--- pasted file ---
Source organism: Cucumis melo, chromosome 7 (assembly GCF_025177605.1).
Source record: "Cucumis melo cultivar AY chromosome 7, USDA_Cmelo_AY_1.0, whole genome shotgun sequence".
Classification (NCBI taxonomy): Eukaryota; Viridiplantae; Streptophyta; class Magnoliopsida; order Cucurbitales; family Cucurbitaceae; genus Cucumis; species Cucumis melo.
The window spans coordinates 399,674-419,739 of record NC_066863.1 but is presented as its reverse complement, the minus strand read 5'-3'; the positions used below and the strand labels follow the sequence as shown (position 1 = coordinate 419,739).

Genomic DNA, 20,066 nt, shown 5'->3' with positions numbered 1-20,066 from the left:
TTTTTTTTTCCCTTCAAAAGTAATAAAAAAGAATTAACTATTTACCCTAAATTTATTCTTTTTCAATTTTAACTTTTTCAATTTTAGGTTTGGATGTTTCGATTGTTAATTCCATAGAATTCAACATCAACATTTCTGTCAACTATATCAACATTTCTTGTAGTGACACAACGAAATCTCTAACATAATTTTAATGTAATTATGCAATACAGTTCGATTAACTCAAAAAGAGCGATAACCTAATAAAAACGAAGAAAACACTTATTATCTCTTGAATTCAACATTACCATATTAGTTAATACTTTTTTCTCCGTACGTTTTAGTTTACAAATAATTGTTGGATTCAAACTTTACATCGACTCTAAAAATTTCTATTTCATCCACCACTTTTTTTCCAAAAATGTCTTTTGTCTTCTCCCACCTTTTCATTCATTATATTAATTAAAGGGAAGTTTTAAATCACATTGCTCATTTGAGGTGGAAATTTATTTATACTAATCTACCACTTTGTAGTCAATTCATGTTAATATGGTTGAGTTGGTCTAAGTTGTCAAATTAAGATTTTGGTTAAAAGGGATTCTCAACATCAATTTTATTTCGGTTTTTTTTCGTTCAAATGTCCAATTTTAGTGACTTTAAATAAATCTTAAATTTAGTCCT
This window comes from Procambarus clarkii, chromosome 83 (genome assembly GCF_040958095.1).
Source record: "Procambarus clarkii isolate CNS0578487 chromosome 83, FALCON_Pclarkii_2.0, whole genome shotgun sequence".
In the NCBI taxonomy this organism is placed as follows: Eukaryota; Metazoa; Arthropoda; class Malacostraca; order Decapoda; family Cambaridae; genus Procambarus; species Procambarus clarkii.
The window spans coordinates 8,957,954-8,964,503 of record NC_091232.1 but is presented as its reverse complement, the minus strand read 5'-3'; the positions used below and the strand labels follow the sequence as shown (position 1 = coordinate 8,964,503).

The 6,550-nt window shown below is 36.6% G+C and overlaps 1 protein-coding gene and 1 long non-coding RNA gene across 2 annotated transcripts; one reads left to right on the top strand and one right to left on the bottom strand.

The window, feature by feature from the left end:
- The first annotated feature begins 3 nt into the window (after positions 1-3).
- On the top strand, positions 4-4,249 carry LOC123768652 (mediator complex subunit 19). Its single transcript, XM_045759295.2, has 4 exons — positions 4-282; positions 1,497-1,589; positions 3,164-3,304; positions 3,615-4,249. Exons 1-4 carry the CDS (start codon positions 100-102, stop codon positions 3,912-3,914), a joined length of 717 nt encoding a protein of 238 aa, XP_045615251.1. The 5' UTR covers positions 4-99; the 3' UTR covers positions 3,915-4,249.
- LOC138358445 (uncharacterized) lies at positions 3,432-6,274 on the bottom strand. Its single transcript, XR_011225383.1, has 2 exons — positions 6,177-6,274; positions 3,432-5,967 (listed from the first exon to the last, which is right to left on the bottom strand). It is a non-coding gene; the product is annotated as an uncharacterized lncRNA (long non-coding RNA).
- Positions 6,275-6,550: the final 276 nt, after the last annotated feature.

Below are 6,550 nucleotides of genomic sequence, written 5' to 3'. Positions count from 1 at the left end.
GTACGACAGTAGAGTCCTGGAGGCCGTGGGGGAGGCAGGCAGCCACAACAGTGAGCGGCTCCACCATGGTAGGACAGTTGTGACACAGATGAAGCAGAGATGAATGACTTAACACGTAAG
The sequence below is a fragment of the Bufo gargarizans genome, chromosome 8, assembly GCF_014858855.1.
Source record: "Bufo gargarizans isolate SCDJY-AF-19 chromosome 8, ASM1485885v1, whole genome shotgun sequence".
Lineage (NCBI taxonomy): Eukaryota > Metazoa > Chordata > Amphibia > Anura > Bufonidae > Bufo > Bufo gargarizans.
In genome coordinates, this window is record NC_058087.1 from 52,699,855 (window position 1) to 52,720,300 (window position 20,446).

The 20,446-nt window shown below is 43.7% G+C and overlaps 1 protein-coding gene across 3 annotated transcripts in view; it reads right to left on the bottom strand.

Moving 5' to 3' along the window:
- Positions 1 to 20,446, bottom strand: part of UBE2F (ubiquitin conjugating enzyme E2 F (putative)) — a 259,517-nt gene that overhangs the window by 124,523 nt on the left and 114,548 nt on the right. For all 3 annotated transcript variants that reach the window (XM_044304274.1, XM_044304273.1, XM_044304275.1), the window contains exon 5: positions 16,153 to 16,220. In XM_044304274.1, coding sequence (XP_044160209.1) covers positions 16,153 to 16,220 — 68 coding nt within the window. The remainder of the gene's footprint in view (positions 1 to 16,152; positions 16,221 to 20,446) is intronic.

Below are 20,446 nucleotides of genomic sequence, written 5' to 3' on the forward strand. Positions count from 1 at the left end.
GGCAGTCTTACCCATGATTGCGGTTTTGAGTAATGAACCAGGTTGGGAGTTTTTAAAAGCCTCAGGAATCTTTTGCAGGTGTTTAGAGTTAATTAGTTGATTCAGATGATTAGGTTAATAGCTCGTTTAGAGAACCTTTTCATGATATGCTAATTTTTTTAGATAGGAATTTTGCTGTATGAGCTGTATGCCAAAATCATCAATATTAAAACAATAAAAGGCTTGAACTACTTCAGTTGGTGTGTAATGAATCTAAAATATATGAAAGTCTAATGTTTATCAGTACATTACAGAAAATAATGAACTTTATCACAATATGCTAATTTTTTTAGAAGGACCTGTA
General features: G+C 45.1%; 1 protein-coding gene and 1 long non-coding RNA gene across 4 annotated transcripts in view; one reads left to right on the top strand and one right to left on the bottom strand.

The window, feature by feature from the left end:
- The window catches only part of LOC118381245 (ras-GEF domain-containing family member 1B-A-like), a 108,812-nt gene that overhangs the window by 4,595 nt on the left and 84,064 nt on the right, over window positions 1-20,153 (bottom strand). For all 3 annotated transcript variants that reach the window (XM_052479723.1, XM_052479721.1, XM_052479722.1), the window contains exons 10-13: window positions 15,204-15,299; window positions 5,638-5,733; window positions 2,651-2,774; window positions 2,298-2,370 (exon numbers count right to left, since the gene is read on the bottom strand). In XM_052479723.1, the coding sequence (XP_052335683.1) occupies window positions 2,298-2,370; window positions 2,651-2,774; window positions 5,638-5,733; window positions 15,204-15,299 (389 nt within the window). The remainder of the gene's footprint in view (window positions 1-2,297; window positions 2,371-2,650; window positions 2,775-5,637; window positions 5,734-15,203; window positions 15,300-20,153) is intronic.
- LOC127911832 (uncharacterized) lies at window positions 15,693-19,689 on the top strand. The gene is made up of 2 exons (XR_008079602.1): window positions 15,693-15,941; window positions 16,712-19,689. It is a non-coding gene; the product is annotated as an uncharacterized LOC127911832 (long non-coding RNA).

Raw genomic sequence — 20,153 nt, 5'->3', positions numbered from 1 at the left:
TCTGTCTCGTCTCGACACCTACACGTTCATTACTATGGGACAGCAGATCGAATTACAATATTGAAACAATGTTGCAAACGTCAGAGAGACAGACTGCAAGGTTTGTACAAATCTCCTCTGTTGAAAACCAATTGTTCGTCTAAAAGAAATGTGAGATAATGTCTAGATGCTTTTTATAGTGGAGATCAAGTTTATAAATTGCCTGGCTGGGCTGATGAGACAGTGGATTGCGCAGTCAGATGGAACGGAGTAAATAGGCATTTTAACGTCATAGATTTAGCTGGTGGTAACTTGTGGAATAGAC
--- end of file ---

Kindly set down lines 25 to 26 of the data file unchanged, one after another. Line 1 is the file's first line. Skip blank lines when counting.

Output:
- Positions 1 to 20,446, bottom strand: part of UBE2F (ubiquitin conjugating enzyme E2 F (putative)) — a 259,517-nt gene that overhangs the window by 124,523 nt on the left and 114,548 nt on the right. For all 3 annotated transcript variants that reach the window (XM_044304274.1, XM_044304273.1, XM_044304275.1), the window contains exon 5: positions 16,153 to 16,220. In XM_044304274.1, coding sequence (XP_044160209.1) covers positions 16,153 to 16,220 — 68 coding nt within the window. The remainder of the gene's footprint in view (positions 1 to 16,152; positions 16,221 to 20,446) is intronic.

Below are 20,446 nucleotides of genomic sequence, written 5' to 3' on the forward strand. Positions count from 1 at the left end.